As of Sept. 28, there were 129 vacancies in support positions, and 77 vacancies for classroom teachers. More than 100 of the support vacancies were for paraprofessionals.

While the district has hired 120 more teachers this year so far as compared to last year, leaves of absence and resignations are also up by nearly 100.   

The School Board approved an increase in pay for substitutes Oct. 26 to combat the problem.

The pay for a substitute paraprofessional is $11.44 per hour.

8 COMMENTS

  1. This is unbelievable!!!! I have several rentals & a few tenants got behind during the pandemic. Some of those got behind due to poor money management habits. The OUR FLORIDA rental assistance program has helped many renters, however, I’ve seen tenants handed over $6K to cover 1/2 year’s rent with no questions asked! All while we’re paying those responsible for educating or kids less than $100 day gross pay?!?!? This is NOT OK!!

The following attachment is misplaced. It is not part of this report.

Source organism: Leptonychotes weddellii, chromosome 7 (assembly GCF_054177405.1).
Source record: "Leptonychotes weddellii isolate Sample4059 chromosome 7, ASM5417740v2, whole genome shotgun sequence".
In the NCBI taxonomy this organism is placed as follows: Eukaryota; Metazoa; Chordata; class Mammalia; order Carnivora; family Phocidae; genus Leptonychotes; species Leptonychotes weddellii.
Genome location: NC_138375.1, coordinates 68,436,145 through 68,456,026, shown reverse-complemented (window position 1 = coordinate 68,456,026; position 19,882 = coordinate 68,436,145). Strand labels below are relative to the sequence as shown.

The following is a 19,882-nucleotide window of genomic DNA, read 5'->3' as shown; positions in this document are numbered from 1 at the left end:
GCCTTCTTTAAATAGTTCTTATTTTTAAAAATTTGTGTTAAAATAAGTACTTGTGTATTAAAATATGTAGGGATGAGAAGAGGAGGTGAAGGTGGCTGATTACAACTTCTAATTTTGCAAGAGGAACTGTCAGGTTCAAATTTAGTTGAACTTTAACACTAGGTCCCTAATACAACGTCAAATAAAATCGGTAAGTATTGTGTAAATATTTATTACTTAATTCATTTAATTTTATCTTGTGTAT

2. It takes $29 an hour to get by in Volusia County? That is absolutely ludicrous, since the vast majority of people in this area work in the hospitality industry making half of that. Other professionals in this area, like cops and firefighters, don’t make anywhere near that after 6 years. I didn’t even make $15 an hour as a substitute teacher in the north, and you think you’re going to do that in a state that doesn’t even have an income tax? If you aren’t happy with the pay, then get a job in the private sector. Taxpayers don’t owe you anything.